“HIV is endemic in MSM. I think we need to be clear about that,” Heywood tells me. “The epidemic broke in MSM and it has stayed there. It was ignored in the early ‘80s without much effective control and that resulted in allowing the disease to really become embedded in our community.”
Government policies and funding priorities are largely to blame for continued increases in MSM HIV infection rates, Heywood says. But, the community and its leadership have a role to play, too — a responsibility he says leaders are shirking.
“It all goes back to 1990 and Jesse Helms and his ‘No Promo Homo’ constructs for HIV funding,” Heywood says. “The reality is that the federal government is never going to tell gay men, bisexual men, MSM and trans women how to have anal sex. It’s just not going to happen.”
Where the government will not and refuses to act, the community should step in, Heywood says. Currently, it’s a job we’re failing.
“When I do lectures at colleges, I am still stunned that I have to teach basic anatomy to college-aged MSM,” he says. “Our community has to take it upon itself to create its own educational programs. We have to start talking about HIV and prevention and sex to our selves. We’re not doing that.”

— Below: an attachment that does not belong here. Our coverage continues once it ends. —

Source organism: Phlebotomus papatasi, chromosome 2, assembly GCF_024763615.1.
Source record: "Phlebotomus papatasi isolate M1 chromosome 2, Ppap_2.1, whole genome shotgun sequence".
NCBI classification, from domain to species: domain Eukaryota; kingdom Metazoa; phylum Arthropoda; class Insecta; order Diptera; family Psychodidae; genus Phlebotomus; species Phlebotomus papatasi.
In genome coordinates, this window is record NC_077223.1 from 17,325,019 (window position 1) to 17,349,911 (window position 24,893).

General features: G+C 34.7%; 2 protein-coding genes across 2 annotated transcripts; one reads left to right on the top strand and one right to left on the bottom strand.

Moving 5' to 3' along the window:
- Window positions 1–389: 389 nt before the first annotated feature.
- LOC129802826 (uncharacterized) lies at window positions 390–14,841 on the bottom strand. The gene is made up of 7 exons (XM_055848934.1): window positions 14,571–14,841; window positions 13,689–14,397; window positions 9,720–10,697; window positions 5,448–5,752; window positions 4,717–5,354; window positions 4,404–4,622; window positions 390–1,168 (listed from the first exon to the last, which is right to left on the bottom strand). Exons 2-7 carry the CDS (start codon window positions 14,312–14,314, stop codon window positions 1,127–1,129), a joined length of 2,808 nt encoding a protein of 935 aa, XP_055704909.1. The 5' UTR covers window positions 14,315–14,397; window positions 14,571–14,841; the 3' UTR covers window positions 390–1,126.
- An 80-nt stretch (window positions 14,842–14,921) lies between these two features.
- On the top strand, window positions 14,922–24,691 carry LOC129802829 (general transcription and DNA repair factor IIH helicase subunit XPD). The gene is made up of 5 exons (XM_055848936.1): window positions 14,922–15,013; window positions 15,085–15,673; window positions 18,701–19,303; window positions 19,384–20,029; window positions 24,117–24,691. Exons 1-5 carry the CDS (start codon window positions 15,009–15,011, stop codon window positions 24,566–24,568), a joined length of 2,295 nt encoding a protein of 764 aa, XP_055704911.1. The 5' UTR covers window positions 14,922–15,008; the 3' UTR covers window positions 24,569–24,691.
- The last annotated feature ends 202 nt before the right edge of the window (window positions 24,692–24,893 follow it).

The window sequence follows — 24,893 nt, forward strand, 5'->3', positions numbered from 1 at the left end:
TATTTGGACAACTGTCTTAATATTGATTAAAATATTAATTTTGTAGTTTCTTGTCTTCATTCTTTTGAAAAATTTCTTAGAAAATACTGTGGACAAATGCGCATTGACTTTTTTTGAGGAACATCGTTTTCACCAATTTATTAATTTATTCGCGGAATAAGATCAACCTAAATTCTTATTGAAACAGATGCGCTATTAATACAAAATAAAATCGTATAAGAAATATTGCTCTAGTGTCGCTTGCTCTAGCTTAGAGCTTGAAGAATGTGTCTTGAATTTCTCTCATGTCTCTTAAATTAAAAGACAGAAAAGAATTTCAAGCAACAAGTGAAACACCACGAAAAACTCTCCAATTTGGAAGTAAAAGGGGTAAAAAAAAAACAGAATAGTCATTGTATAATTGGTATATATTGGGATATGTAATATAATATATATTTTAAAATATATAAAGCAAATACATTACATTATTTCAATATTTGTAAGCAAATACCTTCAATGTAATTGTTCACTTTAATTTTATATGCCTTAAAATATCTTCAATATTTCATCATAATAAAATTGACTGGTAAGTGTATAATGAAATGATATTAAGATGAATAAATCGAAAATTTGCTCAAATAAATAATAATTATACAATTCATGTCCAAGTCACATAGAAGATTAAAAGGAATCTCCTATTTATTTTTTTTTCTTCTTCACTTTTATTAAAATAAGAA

The most at-risk group for new infections remains young MSM under 30. An entire generation of young gay men, bisexual men and MSM are staring down a future in which the majority of them are HIV positive.
Projections and estimates released by the CDC show that as many as 10 percent of current college-aged MSM are HIV-positive. In 30 years, at current trends, as many as half of those men will be HIV-positive. For African-American college-aged MSM, the numbers rise staggeringly, mind-bogglingly higher; in 30 years, as many as 70 percent of them could be living with HIV.
Those numbers aren’t just theory. They are playing out everyday in the lives of real people. In Atlanta, as recently reported by The Washington Post, one researcher estimates that as many as 43 percent of black MSM are already HIV positive. That number is just 13 percent for white MSM.